This article via Western Digs is a year-and-a-half old, but it discusses the application of DNA technology image from www.pnas.org to burials that are much closer to the GCAS's home than Denisova cave.

The burials were found in Room 33, aka the Gambler's House, of Pubelo Bonito in Chaco Canyon. [Figure on right via Stephen Plog and Carrie Heitman, Hierarchy and Social Inequality in the American Southwest, A.D. 800-1200.]

From the Western Digs article: "They were interred in what’s been described as “the richest burial known in the Southwest” — 14 men and women buried over the course of 330 years in the same crypt, some accompanied by pieces of pottery and pendants, others lavished with thousands of turquoise and shell beads....And new analysis of DNA from the 14 sets of remains shows that these elites weren’t merely members of the same influential class — indeed, they were all members of the same extended family, a “dynasty” that traced its ancestry to a single woman...."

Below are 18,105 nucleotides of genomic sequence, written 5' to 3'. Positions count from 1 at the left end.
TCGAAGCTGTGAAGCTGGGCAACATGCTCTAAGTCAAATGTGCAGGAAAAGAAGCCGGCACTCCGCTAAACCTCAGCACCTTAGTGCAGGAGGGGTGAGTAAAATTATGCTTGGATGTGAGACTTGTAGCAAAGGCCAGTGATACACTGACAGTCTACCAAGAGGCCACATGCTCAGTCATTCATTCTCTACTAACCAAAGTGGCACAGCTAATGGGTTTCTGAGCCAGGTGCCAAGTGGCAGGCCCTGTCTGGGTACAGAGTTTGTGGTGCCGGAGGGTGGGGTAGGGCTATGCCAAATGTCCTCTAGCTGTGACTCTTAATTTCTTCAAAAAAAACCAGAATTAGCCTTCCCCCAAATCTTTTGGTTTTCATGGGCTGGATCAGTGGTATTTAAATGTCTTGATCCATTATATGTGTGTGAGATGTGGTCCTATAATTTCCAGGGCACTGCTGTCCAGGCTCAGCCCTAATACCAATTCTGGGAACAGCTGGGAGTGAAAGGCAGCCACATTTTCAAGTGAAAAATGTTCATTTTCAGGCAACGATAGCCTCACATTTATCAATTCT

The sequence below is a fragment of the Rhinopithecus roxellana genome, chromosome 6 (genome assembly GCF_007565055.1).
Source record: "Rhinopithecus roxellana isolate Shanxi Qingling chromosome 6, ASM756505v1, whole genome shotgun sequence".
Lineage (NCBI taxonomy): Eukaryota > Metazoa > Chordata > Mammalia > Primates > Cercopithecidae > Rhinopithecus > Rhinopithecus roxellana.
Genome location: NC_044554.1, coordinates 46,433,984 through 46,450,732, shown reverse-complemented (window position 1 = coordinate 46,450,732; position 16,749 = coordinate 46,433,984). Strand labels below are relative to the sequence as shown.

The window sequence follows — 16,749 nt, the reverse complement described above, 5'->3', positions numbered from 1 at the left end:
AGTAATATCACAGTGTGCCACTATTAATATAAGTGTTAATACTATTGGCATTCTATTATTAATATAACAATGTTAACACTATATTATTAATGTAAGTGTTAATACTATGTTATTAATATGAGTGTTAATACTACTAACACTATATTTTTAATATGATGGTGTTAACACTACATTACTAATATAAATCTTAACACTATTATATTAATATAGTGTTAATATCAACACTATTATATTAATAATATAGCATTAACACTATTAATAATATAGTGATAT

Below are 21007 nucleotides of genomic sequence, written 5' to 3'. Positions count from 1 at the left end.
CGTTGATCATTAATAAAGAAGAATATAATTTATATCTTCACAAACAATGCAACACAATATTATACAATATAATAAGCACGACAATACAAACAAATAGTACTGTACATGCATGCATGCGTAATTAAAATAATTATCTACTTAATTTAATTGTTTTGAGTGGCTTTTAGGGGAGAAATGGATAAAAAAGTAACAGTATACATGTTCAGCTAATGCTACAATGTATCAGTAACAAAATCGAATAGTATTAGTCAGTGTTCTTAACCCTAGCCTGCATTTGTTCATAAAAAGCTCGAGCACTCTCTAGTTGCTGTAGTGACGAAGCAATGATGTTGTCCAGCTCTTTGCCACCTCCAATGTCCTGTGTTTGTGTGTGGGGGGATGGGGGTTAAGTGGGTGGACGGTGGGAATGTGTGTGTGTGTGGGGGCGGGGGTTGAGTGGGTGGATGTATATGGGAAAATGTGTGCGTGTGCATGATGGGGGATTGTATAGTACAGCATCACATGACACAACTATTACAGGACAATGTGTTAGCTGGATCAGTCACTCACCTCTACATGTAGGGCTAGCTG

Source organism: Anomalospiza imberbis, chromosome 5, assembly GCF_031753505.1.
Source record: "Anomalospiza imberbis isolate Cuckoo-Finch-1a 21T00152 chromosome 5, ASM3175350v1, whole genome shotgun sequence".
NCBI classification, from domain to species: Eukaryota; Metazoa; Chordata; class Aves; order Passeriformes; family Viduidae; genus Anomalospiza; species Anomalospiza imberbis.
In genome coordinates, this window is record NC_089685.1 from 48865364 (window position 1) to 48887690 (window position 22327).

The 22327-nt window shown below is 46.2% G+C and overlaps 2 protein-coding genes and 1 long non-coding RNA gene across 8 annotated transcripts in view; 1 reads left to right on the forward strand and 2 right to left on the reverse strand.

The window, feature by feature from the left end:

Webmaster says check it out!

/s/ webmaster


Paleoindian-Era: Use of Wild Potatoes

Many avocational archaeologists are familiar with the evidence that indicates that people in the Southwest began cultivating and eating a variety of corn during the Archaic Period in about 2100 BCE. In contrast, archaeological excavations in Utah have revealed that people had been harvesting, cooking, and eating wild potatoes as early as 8000-9000 BCE.